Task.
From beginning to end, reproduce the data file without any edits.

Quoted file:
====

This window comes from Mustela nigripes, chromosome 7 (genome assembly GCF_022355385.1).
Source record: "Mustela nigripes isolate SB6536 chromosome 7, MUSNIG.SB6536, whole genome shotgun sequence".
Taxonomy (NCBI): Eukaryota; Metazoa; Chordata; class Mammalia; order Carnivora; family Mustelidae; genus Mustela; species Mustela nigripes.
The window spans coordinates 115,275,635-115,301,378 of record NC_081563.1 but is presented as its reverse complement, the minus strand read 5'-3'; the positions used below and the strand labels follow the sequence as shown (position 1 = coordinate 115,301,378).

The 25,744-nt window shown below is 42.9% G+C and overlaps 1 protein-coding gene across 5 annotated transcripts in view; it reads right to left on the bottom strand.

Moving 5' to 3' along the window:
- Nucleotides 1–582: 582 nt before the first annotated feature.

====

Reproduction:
This window comes from Mustela nigripes, chromosome 7 (genome assembly GCF_022355385.1).
Source record: "Mustela nigripes isolate SB6536 chromosome 7, MUSNIG.SB6536, whole genome shotgun sequence".
Taxonomy (NCBI): Eukaryota; Metazoa; Chordata; class Mammalia; order Carnivora; family Mustelidae; genus Mustela; species Mustela nigripes.
The window spans coordinates 115,275,635-115,301,378 of record NC_081563.1 but is presented as its reverse complement, the minus strand read 5'-3'; the positions used below and the strand labels follow the sequence as shown (position 1 = coordinate 115,301,378).

The 25,744-nt window shown below is 42.9% G+C and overlaps 1 protein-coding gene across 5 annotated transcripts in view; it reads right to left on the bottom strand.

Moving 5' to 3' along the window:
- Nucleotides 1–582: 582 nt before the first annotated feature.